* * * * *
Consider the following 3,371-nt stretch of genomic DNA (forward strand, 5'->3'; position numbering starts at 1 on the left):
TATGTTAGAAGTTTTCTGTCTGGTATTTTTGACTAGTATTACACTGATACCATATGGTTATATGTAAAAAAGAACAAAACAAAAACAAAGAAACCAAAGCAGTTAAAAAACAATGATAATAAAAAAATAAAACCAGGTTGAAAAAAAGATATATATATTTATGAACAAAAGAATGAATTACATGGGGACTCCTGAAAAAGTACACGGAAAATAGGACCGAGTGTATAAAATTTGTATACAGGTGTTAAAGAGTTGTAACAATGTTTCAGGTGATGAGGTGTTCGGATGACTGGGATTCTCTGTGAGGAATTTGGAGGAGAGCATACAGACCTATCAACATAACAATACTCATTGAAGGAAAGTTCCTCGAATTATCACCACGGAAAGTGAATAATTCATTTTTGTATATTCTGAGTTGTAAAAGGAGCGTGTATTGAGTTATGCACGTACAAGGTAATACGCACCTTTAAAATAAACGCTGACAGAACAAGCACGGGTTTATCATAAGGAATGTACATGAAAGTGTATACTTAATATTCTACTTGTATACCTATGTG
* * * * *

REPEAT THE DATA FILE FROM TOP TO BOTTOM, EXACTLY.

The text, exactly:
Consider the following 3,371-nt stretch of genomic DNA (forward strand, 5'->3'; position numbering starts at 1 on the left):
TATGTTAGAAGTTTTCTGTCTGGTATTTTTGACTAGTATTACACTGATACCATATGGTTATATGTAAAAAAGAACAAAACAAAAACAAAGAAACCAAAGCAGTTAAAAAACAATGATAATAAAAAAATAAAACCAGGTTGAAAAAAAGATATATATATTTATGAACAAAAGAATGAATTACATGGGGACTCCTGAAAAAGTACACGGAAAATAGGACCGAGTGTATAAAATTTGTATACAGGTGTTAAAGAGTTGTAACAATGTTTCAGGTGATGAGGTGTTCGGATGACTGGGATTCTCTGTGAGGAATTTGGAGGAGAGCATACAGACCTATCAACATAACAATACTCATTGAAGGAAAGTTCCTCGAATTATCACCACGGAAAGTGAATAATTCATTTTTGTATATTCTGAGTTGTAAAAGGAGCGTGTATTGAGTTATGCACGTACAAGGTAATACGCACCTTTAAAATAAACGCTGACAGAACAAGCACGGGTTTATCATAAGGAATGTACATGAAAGTGTATACTTAATATTCTACTTGTATACCTATGTG